Functionally, the direct pathway travels from the cortex, having excitatory input on the striatum. An excited striatum then sends an increased amount of inhibitory signals to the output nuclei (GPi, SNr). The output nuclei are tonically active, meaning they are always actively sending inhibitory information to the thalamus. When the striatum increases its amount of inhibitory signals to the output nuclei, it is inhibiting the inhibition of the thalamus, thereby allowing the thalamus to send its excitatory signals to cortical motor areas. The cortex will then send descending information down to all levels of the spinal cord to induce movement. In this way, the basal ganglia is indirectly influencing movement of the body. [1, 4]


Indirect Pathway

The indirect pathway travels from the striatum, after receiving excitatory input from the cortex, and is inhibitory on the GPe. The GPe has an inhibitory effect on the subsequent nuclei, the STN. When the inhibition from the striatum increases, the GPe decreased its inhibition on the STN. This allows for the STN to send more of its excitatory input to the output nuclei. When excitation of the output nuclei occurs, increased inhibition is sent out to the thalamus (via the neurotransmitter GABA), thereby decreasing the amount of excitation traveling to the cortical motor areas. With the indirect pathway, due to the inhibition of information to the cortex, movement is not induced and will not descend the spinal cord. Therefore, the basal ganglia is indirectly influencing motor output by inhibiting unintended movement. [1, 4, 7]

Both of the above pathways either allow for (direct) or disallow for (indirect) motor action because the information from the thalamus returns to the cortex where motor planning occurs (within the supplementary motor area, and the premotor cortex), and to the primary motor cortex which initiates movement, selects for the force of movement, and produces the direction of movement. [1, 4, 7]


The Role of Dopamine

Dopamine is a neurotransmitter that is released by the SNc; it has either an excitatory or inhibitory effect on the corpus striatum depending on which pathway (direct or indirect) it is synapsing on (Figure 4). For the direct pathway, dopamine is excitatory, and for the indirect pathway, dopamine is inhibitory. Dopamine functions only to facilitate movement. In this way, it can be seen how exciting the direct pathway (which facilitates movement) would be facilitating the facilitation of movement. Conversely, inhibiting the indirect pathway (which inhibits movement) would be inhibiting the inhibition, thereby allowing for movement. [1, 4]

There is feedback to the SNc to inhibit or decrease the release of dopamine. This feedback occurs via neurons from the striatum traveling to the SNc; the release of substance P causes this inhibition to take place. [1, 4]


Neuron Types in the Striatum

The striatum contains several neuron types, however, 90-95% of them are termed medium spiny neurons. They serve as both the main receptive neurons and the sole source of output, meaning they are the proprietors of the direct and indirect pathways. Other neurons found in the striatum are the large cholinergic interneurons which release acetylcholine as their neurotransmitter to the medium spiny neuron. Also present are other small interneurons which release GABA as their neurotransmitter. Both types of interneurons are inhibitory and although few in number, they are the primary neurons responsible for tonic activity in the striatum. The image below depicts a medium spiny neuron with the multitude of input it receives. [1, 4, 7]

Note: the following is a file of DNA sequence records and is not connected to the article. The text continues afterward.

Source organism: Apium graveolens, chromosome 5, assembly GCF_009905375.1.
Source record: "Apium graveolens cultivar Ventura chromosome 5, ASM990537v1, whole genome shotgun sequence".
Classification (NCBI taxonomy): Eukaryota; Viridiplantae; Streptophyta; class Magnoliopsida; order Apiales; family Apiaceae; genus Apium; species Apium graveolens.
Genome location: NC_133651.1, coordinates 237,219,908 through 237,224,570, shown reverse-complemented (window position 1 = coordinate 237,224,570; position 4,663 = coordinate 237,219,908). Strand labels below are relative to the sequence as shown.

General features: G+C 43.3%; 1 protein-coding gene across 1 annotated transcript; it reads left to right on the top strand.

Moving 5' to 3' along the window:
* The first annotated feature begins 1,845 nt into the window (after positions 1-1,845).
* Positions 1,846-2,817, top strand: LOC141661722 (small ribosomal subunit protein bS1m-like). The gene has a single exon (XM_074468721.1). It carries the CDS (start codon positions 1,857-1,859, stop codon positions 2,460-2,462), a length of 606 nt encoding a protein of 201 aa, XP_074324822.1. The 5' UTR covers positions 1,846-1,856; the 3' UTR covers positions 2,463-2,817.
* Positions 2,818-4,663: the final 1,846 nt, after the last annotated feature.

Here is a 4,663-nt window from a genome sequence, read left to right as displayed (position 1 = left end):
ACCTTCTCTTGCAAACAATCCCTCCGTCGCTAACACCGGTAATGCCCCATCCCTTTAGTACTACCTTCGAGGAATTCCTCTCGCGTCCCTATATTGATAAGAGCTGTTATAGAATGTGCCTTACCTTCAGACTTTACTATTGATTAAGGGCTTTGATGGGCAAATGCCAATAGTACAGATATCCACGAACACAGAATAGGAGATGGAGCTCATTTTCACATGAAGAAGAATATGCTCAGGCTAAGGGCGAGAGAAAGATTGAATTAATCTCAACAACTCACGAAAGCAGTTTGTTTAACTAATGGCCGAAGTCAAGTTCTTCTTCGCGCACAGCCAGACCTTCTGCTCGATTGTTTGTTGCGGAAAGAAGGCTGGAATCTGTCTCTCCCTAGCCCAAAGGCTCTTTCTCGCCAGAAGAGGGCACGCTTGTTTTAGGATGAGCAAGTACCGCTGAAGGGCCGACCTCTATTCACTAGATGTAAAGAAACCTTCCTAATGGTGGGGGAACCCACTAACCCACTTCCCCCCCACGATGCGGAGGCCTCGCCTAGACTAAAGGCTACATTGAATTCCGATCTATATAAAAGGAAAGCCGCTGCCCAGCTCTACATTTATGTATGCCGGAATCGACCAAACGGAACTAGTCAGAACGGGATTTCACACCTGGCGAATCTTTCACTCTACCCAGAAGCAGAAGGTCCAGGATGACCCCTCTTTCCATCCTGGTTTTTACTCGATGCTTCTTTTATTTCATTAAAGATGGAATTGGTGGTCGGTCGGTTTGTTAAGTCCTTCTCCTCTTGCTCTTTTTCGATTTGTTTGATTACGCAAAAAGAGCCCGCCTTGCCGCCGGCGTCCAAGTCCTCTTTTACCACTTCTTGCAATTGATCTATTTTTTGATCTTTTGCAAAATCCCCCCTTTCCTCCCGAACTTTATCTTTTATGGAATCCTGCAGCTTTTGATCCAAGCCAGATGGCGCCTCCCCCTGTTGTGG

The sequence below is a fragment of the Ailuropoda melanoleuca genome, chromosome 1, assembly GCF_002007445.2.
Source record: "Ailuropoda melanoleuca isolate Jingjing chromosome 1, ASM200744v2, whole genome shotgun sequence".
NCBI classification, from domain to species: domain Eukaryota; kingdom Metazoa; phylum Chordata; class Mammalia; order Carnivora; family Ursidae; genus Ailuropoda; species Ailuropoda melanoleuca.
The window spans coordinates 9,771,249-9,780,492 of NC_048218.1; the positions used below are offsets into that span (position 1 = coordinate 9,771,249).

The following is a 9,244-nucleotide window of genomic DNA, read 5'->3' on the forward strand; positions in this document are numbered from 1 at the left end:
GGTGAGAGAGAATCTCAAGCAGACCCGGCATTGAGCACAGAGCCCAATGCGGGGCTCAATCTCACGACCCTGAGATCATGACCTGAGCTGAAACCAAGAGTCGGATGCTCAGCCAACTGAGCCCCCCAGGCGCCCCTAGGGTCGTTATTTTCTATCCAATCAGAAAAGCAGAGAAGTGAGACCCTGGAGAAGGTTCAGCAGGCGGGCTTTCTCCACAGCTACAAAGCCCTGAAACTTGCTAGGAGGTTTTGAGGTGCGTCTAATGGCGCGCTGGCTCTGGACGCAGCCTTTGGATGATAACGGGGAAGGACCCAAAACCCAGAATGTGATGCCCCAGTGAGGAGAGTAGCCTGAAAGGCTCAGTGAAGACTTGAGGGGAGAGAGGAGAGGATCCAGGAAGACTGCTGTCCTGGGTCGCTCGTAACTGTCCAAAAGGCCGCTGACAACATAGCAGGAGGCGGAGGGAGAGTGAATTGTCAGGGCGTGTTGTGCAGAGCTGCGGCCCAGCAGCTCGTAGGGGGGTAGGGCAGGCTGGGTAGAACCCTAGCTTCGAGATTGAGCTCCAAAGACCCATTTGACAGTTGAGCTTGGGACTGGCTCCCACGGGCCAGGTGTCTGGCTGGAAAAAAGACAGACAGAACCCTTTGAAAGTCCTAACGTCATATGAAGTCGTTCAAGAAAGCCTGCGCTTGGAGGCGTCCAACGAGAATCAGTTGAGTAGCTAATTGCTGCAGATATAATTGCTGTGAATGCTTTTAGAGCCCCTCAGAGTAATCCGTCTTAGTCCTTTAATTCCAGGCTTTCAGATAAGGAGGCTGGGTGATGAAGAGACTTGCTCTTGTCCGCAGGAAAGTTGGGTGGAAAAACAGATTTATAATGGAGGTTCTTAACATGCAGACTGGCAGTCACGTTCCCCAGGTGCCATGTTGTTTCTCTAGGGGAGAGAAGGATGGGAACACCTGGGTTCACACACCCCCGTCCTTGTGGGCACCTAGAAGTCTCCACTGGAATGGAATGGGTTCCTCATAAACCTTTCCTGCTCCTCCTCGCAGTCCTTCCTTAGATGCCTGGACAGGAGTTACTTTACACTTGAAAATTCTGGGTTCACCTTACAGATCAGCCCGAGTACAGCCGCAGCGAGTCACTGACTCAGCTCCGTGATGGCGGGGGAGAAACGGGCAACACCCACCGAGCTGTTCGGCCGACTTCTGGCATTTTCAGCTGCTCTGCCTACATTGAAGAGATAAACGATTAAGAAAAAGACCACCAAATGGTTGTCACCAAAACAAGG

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Figure 5


Input and Output

Most input to the striatum originates in the cerebral cortex. When input comes into the striatum, it synapses on medium spiny neurons in either the matrix or the striosome. Neurons within the matrix are those that project through the direct and indirect pathways. Neurons within the striosome are the ones that project back to the SNc, regulating the release of dopamine to the striatum. [1, 4]

Neurons of the matrix, which project through the direct and indirect pathways, have either D1 or D2 receptors located in the striatum. D1 receptors belong to the direct pathway; dopamine is excitatory to medium spiny neurons yielding D1 receptors. D2 receptors belong to the indirect pathway in which dopamine is inhibitory at this synapse. [1, 4]

Information travels to the output nuclei via the striatum and the STN. The information coming from the striatum to the output nuclei follows the direct pathway. Knowing that the direct pathway facilitates movement, this information is selective for a the intended motor program of the individual; it is the action they intend to make. Because we generally don’t want to make a bunch of different movement at once – we want our movement to be pointed and direct – this information is slow, focused and convergent (multiple neurons synapsing on one neuron). This information is also inhibitory. It may be confusing that the information traveling to the output nuclei of the movement we want to perform is inhibitory, but remember that the output nuclei itself is inhibitory to the thalamus. Therefore, in this scenario, the inhibition of the thalamus to the cortex is being inhibited by the striatum, therefore allowing for the intended movement. When information comes to the output nuclei via the STN, indirect pathway, it is fast, widespread, and divergent (one neuron synapsing on many neurons). This information is also excitatory. Here, this excitation of the inhibitory output nuclei is increasing the inhibition that the output nuclei send to the thalamus; unintended movement is therefore inhibited. [1, 4]